The unusual physical properties of metal nanostructures embedded in solid matrices show potential application in optical devices. Fabrication and characterization of metal nanostructures embedded in glass matrices have been performed by many researchers [1,2]. Photoluminescence can be enhanced by metal nanostructures dispersed in an active medium through local field enhancement and/or energy transfer. Surface Plasmon Resonance (SPR) arising from metallic nanoparticles results in giant and highly localized electric fields around nanoparticles. This intense localized electric field can enhance the yield of optical transition of nearby rare-earth ions, a phenomenon known as local field enhancement (LFE) [3]. Metal nanoparticles (NPs) can also enhance the luminescence spectrum by energy transfer to emitting ions. In addition to isotropic spherical NPs, optically coupled NPs and also anisotropic NPs with sharp edges by confinement of the local surface electric field at their sharp edges are fascinating for nanometal enhanced fluorescence (NMEF) studies [4,5]. The synthesis of directional nanostructures such as nanorods, nanowires and nanobelts of various materials have attracted material scientists and led to many challenging studies [6]. However, fabrication of non-spherical metallic nanostructures in glass matrices has had remarkably little success and remains a challenge.
Various fabrication techniques such as chemical processes, ion implantation, irradiation or thermal reduction have been employed to produce nanometals inside solid matrices [1,7,8]. In situ fabrication of metal nanostructures in a glass medium is affected by temperature, and annealing or irradiation time. In this research, thermal treatment of glass specimens has been performed to mutually adjust the glass matrix. Hence the thermally reduced silver ions dissolve in the glassy medium, leading to fabrication of silver nanostructures embedded in Er3+/Yb3+ activated GeO2-PbO glass matrix. In addition, annealing of the glass at a temperature higher than 435 °C, the glass transition temperature [9], was used to adjust the glass matrix. This technique represents a novel method to produce promising (isotropic and anisotropic) nanostructures embedded in a glass matrix in a more controlled fashion. The UV-Visible absorption, transmission electron microscopy (TEM), X-ray diffraction (XRD) analysis, energy-dispersive X-ray (EDX) spectroscopy, Fourier transform infra-red (FTIR) spectroscopy, and X-ray photoelectron spectroscopy techniques have been employed to study the formation of nanostructures in the glassy network.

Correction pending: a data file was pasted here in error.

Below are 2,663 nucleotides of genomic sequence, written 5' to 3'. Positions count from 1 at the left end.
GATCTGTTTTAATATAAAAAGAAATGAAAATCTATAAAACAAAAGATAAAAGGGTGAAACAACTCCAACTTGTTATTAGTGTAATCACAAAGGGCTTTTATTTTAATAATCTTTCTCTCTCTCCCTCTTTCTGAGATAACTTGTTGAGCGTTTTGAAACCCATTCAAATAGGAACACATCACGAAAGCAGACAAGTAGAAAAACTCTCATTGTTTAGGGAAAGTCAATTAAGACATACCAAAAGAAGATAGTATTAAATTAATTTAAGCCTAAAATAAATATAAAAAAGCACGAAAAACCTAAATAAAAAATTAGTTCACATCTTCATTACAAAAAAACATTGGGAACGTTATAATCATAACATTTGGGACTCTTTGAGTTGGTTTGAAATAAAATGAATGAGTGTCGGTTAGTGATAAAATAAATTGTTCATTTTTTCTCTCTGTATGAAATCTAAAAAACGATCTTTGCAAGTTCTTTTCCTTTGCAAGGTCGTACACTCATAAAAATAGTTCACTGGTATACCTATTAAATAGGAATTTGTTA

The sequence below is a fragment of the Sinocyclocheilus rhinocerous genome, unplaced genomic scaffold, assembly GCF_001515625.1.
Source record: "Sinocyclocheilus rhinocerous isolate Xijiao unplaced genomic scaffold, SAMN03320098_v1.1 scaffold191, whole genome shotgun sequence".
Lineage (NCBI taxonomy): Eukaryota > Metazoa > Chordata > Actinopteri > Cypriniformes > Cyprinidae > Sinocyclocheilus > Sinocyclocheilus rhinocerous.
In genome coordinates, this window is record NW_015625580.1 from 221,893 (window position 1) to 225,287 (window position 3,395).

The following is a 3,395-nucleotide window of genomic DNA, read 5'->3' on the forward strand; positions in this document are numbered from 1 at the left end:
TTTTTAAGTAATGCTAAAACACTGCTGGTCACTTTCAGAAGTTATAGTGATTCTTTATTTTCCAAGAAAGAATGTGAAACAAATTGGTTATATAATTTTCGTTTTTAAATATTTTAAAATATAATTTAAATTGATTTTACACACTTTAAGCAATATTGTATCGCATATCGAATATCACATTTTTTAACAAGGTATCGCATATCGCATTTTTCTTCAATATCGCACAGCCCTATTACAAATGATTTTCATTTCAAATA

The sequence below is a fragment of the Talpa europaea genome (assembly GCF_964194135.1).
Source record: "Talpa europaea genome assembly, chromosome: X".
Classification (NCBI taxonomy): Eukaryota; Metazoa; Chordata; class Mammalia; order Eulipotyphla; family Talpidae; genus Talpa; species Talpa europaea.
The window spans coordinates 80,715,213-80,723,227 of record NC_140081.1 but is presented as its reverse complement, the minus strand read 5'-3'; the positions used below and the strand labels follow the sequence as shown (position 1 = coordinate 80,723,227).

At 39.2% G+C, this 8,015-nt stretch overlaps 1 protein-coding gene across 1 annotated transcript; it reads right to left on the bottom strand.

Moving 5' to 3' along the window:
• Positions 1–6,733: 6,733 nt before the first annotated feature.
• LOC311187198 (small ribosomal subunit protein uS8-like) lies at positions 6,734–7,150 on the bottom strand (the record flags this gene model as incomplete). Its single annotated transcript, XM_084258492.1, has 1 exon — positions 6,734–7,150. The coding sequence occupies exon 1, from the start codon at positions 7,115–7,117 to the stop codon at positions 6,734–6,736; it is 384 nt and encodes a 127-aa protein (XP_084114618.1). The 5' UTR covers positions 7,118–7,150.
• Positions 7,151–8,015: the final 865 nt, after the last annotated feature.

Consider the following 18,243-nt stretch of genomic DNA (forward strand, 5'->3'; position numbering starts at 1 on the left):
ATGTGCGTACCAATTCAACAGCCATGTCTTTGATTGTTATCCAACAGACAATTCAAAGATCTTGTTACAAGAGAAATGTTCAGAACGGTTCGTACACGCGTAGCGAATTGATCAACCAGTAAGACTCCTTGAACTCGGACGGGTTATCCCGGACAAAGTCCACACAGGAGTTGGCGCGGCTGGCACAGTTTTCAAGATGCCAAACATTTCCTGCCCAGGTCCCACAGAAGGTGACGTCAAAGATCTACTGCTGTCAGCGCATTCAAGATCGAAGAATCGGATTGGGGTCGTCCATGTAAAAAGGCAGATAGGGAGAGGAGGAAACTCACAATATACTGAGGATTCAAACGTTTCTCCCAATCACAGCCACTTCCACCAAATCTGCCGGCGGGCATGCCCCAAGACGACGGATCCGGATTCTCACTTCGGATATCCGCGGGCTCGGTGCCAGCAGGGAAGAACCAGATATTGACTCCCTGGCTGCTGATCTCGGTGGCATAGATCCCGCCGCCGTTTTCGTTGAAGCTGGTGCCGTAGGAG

2. Results

2.1. UV-Visible Absorption

Figure 1 shows the UV-visible absorption of NP-Ag/glass composite samples where a number of sharp absorption peaks are observed in the spectra of all samples. The most intense peaks occur at 490, 523, and 649 nm, which are related to Er3+ excitations from the ground state 4I15/2 to 4F7/2, 2H11/2, and 4F9/2 states, respectively [10]. The characteristic SPR peak of silver nanoparticles at about 410 nm is overlapped by a glass band edge at about 400 nm and forms some shoulder-like peaks seen in the absorption spectra. The absorption at about 400 nm for all samples are higher than in the reference sample, but for the samples prepared by annealing at 450 °C for one hour, it is widened to longer wavelengths. The intensity of the SPR peak increases gradually with increasing of the duration of annealing from 5 h to 30 h.